Cooking with invasive Japanese knotweed and garlic mustard
For a plant that is supposed to be everywhere, Japanese knotweed can be hard to find — at least in early April, and by my untrained eye.
A week ago, I set out to collect enough to cook with. But the only place I could locate knotweed mature enough to gather, curiously enough, was in the backyard of Seven Days political editor Andy Bromage. Tiny, red-tinged shoots poked up through the dried leaves there, and Andy noted they will grow like wildfire once the weather warms. “Pull up as much as you like. Just don’t drop some in your own backyard,” he quipped.
I’ve gathered and cooked with nettles, ramps, burdock, trillium and other wild edibles — but never with invasive plants such as Japanese knotweed and garlic mustard. And, since the latest strategy to fight them is eating them, I resolved to try.
Knotweed’s reputation is so sinister that you might think the plant ascended from hell. In fact, Americans brought it from Japan as an ornamental in the late 18th century. Eventually, it went haywire, taking over moist and disturbed areas with verve. Knotweed can grow so thick that it chokes riverbanks and crowds out other plants. Its powerful rhizomes send up bamboo-like shoots that can grow three to four inches a day and reach heights of seven feet or more.
Because Japanese knotweed has only a short edible period — its stalks can become tough in a matter of days — I thought early spring would be the perfect time to pick it at its most tender. So I canvassed marshes, riverbanks, the sides of railroad tracks. But mostly I stumbled across last year’s stalks, or plants too tiny to bother with. (Lesson No. 1: Next time, tag along with an experienced wildcrafter.)
Still, I managed to gather enough for one meal. When digging the stuff up, it’s important to pull out the root, which will vigorously regenerate if left in the ground. To do this, I used a knife to saw a little circle around each baby plant before uprooting it.
Garlic mustard was another matter. Once I knew what it looked like — thanks to Jon Kart — I began seeing it everywhere.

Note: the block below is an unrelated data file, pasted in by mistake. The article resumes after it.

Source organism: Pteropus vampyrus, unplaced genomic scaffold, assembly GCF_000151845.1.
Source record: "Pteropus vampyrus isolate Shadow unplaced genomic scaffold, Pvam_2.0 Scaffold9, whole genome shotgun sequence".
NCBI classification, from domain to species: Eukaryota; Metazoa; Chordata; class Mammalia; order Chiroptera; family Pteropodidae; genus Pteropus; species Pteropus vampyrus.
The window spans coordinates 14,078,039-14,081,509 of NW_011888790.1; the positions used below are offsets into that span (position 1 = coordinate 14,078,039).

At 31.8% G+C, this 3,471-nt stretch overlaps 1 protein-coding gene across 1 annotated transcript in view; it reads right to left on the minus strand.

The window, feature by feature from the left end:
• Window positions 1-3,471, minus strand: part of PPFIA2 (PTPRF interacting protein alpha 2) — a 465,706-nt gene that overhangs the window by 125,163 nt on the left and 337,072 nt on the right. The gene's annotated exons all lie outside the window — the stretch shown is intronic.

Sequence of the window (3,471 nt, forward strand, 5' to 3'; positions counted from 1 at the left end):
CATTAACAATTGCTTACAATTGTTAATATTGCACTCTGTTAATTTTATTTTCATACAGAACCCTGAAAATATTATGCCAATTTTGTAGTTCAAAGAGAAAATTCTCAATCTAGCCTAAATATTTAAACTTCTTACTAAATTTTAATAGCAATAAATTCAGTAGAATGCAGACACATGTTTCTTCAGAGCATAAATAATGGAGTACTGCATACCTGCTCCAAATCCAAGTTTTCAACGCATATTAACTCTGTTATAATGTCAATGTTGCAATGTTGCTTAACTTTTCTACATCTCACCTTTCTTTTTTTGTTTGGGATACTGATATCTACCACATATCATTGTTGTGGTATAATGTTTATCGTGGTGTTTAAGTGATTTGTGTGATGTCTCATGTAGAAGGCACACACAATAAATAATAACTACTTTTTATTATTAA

Kart is a biologist with the Vermont Fish and Wildlife Department. This year he’ll be leading the Great Richmond Root-Out , an ongoing effort to restore and maintain Richmond’s silver-maple-ostrich-fern flood plain forest.
When I called Kart, he was in Burlington for a meeting. “You can see some right here, growing along Battery Street,” he told me. I went straight over, and there it was, along the park’s edge: rosettes of green, vaguely heart-shaped leaves growing close to the ground.
Kart said the taste of garlic mustard varies with location, and he took a bite. “It’s more bitter than usual here,” he observed. I agreed that the leaves had a sharp finish.
Kart also pointed out the root’s slight kink, a survival strategy to ward against uprooting.
Garlic mustard, a biennial, was brought to the states from its native Europe by colonists who kept it as a potted herb. Once it jumped its bounds, the plant spread far and wide, monopolizing soil nutrients, water and space, and crowding out native species.
Because garlic mustard stays green all winter, it’s easy to recognize now. I gathered a few pounds from various roadside banks, being careful to pull up the kinked roots.
Next, I called chef and author Didi Emmons for culinary advice. Emmons’ new book, Wild Flavors: One Chef’s Transformative Year Cooking From Eva’s Farm  (Chelsea Green Publishing), collects recipes and tips from the garden of Eva Sommaripa, a Massachusetts farmer who supplies many northeastern chefs with unusual herbs and edibles.
Emmons says she doesn’t care much for the flavors of garlic mustard but has seen knotweed put to many creative uses, such as an “invasive sorbet” of Sommaripa’s. Because of its sour notes, knotweed is often paired with sweet flavors; Emmons first tasted it in a strawberry-knotweed pie. But she prefers it in savory dishes.
“The flavor is lemony, but a very mild lemony, something between celery and a potato,” she observes. “I think the best application is cooking it like a vegetable, such as [in] a pasta with thyme, chard, Parmesan and maybe a cream sauce. It’s important not to overcook it. Its texture is crunchy, and that’s part of its pleasure.”
Back in my kitchen, I chewed on a knotweed leaf before deciding on a dish. To me, it tasted like an earthy, pungent green with a racy backbone. I decided to use it in a pasta, too, paired with some pork sausage and garlic.